Help the refugees

If you move around the world by choice, consider helping those forced from their homes by conflict. Donate to the UN Refugee Agency today.

Home Moving to Austria About Austria An introduction to Austria
Last update on March 29, 2022
Gayatri Bhaumik Written by Gayatri Bhaumik

We provide an overview of everything you need to know about Austria, including the country’s geography, history, culture, politics, and more.

Austria is blessed with stunning natural landscapes, picturesque villages, cultural cities, and so much more. It boasts charming places to visit, great food and drink, a robust social system, and an abundance of culture. Needless to say, the landlocked nation offers an excellent lifestyle for expats. If you are considering moving there, this handy guide provides an overview of Austria to help prepare you for life in the alpine country.

The guide includes the following information: 

Living in Austria

Vienna usually ranks among the world’s most liveable cities, and because of this, many people choose to move there and enjoy the expat life. Austria’s capital currently has an expat population of nearly 40%, but in general, expats in Austria account for around 19% of the total population of 9 million

A hilltop café terrace in Salzburg, Austria

There are plenty of reasons why Austria is an attractive option for expats. The small, landlocked country sits in the heart of Europe, offering easy travel across the continent. And, within the country, expats can enjoy the convenience of modern cities, incredible natural landscapes, and historic villages. It also boasts stunning architecture and a full schedule of cultural events throughout the year.

Quality of life in Austria

Perhaps more importantly, however, is the very high quality of life that Austria offers. As a leader in sustainability, the country has an immaculate environment and efficient public transport. Its high-quality, affordable healthcare proves its commitment to social support. On top of that, the country is generally very safe, too.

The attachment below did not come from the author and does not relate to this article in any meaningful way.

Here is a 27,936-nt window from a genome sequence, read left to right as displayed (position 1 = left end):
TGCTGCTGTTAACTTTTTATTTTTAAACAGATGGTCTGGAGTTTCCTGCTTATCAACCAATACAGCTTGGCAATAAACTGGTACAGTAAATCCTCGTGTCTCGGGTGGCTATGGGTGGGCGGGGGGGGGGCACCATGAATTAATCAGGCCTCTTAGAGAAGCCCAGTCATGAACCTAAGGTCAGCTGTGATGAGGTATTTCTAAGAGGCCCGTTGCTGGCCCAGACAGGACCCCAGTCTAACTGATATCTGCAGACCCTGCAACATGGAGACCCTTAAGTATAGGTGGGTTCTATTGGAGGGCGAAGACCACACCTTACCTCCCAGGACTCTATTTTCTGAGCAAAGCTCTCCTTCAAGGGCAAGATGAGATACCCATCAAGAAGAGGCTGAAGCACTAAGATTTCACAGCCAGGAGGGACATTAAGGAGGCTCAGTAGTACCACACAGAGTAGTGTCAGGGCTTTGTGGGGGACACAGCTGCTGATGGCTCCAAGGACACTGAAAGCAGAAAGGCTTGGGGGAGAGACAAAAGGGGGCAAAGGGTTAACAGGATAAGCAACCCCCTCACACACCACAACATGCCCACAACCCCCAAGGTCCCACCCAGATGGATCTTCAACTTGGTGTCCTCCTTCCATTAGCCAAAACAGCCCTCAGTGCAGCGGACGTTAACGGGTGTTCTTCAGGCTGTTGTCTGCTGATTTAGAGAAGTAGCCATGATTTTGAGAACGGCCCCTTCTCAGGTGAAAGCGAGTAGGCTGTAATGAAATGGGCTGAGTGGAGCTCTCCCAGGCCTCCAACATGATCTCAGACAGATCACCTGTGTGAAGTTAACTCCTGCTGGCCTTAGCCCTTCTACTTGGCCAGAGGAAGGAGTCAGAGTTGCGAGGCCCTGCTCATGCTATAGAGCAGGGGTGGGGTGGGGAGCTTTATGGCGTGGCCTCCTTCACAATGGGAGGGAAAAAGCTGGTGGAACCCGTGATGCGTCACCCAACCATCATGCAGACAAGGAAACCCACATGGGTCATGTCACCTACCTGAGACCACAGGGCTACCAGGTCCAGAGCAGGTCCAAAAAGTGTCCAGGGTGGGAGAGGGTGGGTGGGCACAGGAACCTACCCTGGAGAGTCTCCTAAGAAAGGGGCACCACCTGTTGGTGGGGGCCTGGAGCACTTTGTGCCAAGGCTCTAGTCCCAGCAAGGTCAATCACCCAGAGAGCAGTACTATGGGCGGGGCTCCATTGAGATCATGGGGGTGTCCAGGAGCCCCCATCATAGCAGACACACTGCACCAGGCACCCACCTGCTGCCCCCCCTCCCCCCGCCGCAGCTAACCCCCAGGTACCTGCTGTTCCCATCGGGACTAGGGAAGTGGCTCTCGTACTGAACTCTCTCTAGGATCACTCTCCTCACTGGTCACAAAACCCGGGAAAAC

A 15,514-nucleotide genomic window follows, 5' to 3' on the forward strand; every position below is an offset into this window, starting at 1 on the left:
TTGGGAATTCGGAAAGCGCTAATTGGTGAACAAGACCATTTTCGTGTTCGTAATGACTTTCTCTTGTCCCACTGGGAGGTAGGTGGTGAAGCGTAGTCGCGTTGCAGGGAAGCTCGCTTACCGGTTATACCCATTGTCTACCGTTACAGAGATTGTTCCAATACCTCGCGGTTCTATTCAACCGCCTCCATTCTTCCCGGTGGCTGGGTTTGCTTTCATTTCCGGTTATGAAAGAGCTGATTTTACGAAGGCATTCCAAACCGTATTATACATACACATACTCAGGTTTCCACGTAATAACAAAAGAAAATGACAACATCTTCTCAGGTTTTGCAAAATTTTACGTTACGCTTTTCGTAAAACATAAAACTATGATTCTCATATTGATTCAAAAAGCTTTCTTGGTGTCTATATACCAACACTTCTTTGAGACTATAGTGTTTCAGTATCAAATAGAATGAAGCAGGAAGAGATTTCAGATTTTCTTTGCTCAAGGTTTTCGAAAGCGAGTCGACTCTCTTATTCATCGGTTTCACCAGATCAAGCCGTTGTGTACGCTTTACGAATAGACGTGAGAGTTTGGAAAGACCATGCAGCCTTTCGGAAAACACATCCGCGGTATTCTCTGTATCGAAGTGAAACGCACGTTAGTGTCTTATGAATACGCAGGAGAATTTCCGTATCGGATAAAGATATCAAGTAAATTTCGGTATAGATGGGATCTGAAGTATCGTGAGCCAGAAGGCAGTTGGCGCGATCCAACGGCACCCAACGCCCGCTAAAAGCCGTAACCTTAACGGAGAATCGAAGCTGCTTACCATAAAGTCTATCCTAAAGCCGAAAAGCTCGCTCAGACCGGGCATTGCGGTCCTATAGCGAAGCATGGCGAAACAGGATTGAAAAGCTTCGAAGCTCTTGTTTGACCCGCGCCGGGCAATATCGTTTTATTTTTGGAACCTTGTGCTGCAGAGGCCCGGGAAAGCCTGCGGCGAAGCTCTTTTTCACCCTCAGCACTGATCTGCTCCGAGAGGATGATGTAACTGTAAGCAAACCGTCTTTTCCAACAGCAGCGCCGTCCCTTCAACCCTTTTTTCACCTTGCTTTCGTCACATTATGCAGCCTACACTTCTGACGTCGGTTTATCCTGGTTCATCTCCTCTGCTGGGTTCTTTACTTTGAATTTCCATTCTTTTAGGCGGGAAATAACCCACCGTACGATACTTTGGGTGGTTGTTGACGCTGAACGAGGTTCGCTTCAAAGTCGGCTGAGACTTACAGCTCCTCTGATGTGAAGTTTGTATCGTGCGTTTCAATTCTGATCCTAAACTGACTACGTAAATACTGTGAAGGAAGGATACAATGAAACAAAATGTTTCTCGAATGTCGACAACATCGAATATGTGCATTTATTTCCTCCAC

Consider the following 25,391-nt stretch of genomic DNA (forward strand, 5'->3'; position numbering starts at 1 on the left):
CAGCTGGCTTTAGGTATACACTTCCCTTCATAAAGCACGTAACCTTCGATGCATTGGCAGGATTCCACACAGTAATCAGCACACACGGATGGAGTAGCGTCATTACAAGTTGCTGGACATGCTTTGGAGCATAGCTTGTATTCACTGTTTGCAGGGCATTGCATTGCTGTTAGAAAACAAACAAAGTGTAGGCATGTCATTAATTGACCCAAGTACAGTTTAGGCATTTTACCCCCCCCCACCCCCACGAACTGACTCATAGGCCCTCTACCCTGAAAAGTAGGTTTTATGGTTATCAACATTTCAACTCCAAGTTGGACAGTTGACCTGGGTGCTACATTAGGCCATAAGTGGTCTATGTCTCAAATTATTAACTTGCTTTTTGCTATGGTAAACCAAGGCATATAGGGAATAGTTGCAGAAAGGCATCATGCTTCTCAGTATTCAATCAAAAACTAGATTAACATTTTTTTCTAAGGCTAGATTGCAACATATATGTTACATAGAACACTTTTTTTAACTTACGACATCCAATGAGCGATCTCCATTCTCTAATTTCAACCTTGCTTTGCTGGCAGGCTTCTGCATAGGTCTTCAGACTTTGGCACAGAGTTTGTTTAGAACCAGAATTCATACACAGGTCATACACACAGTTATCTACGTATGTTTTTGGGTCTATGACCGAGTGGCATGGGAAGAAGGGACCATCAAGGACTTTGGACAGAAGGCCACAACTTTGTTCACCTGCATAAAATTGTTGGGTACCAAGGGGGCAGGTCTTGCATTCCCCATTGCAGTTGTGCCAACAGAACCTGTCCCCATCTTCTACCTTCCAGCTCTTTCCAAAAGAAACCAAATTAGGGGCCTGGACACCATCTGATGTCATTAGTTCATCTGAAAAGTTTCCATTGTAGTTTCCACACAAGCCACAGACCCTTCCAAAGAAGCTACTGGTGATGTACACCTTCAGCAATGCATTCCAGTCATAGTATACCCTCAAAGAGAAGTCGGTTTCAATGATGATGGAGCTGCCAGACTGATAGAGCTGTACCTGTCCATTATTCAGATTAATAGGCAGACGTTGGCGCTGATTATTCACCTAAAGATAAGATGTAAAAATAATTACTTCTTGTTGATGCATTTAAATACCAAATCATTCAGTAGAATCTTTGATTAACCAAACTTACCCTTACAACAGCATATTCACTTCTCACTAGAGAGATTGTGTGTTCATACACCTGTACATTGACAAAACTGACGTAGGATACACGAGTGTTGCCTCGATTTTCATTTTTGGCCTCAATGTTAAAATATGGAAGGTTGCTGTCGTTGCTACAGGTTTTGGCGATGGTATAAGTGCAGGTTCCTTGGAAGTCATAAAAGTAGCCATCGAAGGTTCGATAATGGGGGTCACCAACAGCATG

Mothers taking their toddlers to Burggarten in Vienna

Many expats also find that the Austrian business culture provides a good work-life balance. The only downside is that average salaries might be slightly lower than in other major European cities. Austria is also a great place to raise a family. The state offers very high-quality and affordable childcare and education. There is also plenty of support for families and working mothers. Aside from that, Austria is brimming with fun attractions for kids, ranging from theme parks to museums and salt mines to water parks.

Vienna topped Mercer’s Quality of Living survey in 2019 and The Economist Intelligence Unit’s ranking of the world’s most liveable cities. This is primarily thanks to the capital’s balance of political stability, affordability, cleanliness, culture, and access to schools and healthcare. However, in the most recent survey, it dropped to 12th place, mostly due to the COVID-19 pandemic.

Geography of Austria

Austria is ideally located in the heart of Europe. Because of this, it offers easy access to many other European countries. In fact, Austria sits between numerous countries perfect for expats to explore. These include Czechia, Slovakia, Hungary, Slovenia, Italy, Switzerland, Liechtenstein, and Germany. 

Closeup of a map of Austria

In total, there are nine states in Austria. Many of these are in the Danube Valley, including Vienna, Upper Austria, Lower Austria, and Burgenland. Thanks to their location, those in the Danube Valley are more liveable than those in the Alps. Of course, the alpine state of Tyrol is still a popular tourist destination. On the other hand, Carinthia is far more remote, while Vorarlberg is very small and isolated.

The main cities in Austria

Most expats are drawn to the captivating cultural capital city of Vienna. That said, Austria has many other regional capitals that are equally attractive. Here are just a few of the towns you might want to consider when thinking about where to live in Austria

Vienna

The Austrian capital consistently ranks among the best cities globally for its high quality of living. Vienna boasts great jobs and income, good healthcare and services, strong environmental protections and public transport, and quality education and housing.